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Women’s Health: Cancer Screenings

With October celebrated as Breast Cancer Awareness month, and pink ribbons and paraphernalia all around us, it is hard not to think about our risk for disease and what we can do to prevent it.  The American Cancer Society says, “If Americans ate a healthy, balanced diet that emphasized plant foods and helped maintain a healthy weight, as many as one-third of all cancer deaths in the United States could be prevented.” 

The ACS also supports and informs us of studies that show physical activity’s benefits and contributions towards reducing risk of cancer.  In addition to diet and exercise though, we can still take action in maintaining our health and preventing cancer from becoming deadly.  Cancer Screening means checking for a disease when there are no signs or symptoms.  Sometimes waiting for the signs to show up is too late – so take action for your health!  Review the top 4 screenings for women’s health below, and make your appointment today.

  1. Pap Smear screening for Cervical Cancer – Cervical Cancer used to be the leading cause of cancer death for women.  Over the past 40 years, the CDC reports the number of cases and deaths have decreased significantly, large due to the screening, which can catch abnormal cells before they turn into cancer.  Women should begin with this screening about 3 years after becoming sexually active, or by age 21.  This screening is done every 1-2 years, depending on the type of test.  This screening tests for abnormal cells only, and may require further testing if abnormal results occur.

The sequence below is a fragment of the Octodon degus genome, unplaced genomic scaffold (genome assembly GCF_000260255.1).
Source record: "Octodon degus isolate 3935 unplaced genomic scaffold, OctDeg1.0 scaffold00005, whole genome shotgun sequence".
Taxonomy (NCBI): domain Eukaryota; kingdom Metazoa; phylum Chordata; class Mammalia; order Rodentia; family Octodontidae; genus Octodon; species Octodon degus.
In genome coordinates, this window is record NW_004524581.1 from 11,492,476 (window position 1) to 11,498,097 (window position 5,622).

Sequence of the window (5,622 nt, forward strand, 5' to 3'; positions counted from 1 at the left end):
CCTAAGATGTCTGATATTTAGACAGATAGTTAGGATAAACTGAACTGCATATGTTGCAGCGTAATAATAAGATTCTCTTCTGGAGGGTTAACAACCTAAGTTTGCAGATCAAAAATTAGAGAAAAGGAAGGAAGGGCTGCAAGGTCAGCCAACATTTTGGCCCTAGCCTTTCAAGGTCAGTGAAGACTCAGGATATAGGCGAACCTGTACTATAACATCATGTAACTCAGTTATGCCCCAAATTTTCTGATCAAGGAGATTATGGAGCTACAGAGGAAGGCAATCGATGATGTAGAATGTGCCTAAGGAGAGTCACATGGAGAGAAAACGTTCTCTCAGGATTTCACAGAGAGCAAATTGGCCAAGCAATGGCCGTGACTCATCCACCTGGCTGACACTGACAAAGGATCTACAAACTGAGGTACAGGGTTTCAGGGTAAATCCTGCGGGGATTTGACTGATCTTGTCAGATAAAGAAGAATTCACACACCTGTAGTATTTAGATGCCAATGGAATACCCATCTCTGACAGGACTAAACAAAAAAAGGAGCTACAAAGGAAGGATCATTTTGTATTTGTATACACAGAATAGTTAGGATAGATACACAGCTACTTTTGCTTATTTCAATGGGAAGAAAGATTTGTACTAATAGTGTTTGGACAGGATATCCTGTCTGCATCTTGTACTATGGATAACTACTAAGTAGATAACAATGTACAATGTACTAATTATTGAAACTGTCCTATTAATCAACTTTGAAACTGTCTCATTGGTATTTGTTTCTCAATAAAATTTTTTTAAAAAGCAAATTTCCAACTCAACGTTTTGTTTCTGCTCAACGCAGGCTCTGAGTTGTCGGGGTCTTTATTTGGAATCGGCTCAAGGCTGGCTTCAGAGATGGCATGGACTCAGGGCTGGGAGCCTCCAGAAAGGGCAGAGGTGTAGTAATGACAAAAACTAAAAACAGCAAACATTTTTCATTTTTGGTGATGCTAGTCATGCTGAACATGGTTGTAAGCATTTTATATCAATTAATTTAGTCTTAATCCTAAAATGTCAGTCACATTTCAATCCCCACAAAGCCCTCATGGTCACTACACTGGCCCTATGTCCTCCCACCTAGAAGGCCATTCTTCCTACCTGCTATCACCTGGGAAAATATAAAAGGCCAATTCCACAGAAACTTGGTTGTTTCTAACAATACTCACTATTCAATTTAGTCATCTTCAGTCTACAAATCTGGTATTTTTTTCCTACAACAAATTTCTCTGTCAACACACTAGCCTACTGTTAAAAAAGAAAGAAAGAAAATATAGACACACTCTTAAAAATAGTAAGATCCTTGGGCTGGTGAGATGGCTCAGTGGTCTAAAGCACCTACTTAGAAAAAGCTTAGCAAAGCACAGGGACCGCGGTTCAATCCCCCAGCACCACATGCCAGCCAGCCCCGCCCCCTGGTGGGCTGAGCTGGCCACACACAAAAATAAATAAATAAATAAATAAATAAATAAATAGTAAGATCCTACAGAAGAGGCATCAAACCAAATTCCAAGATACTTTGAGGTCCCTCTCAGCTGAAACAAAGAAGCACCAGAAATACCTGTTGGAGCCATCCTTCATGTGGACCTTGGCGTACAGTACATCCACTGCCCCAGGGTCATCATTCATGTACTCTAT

2. Mammogram for Breast Cancer – Prior to age 40, it is recommended that women perform self breast exams to be familiar with how your breasts feel and to report any changes right away.  Your doctor can also perform a breast exam at the time of your pap smear screening.  At age 40+, women should schedule an annual mammogram for a more detailed screening for breast cancer.
  3. Colonoscopy for Colon Cancer – There are a variety of screenings for colon cancer.  Speak with your doctor about the one that makes the most sense for you.  This screening should be held once you turn 50 years old.  Examples of screenings include: Yearly fecal occult blood test (FOBT), fecal immunochemical test (FIT), Flexible Sigmoidoscopy, Colonoscopy, Double contrast barium enema, or CT colonography. 
  4. Clinical Exam for Skin Cancer – It is important to look over your skin for abnormal or changing areas, especially moles.  This can usually be done during a regular health checkup.  Follow this link for great tips on self examination, along with a chart for mole mapping.

A few more resources for Women’s Health screenings:
http://www.cdc.gov/cancer/cervical/statistics/   http://www.cancer.org/Healthy/InformationforHealthCareProfessionals/FactSheets/index

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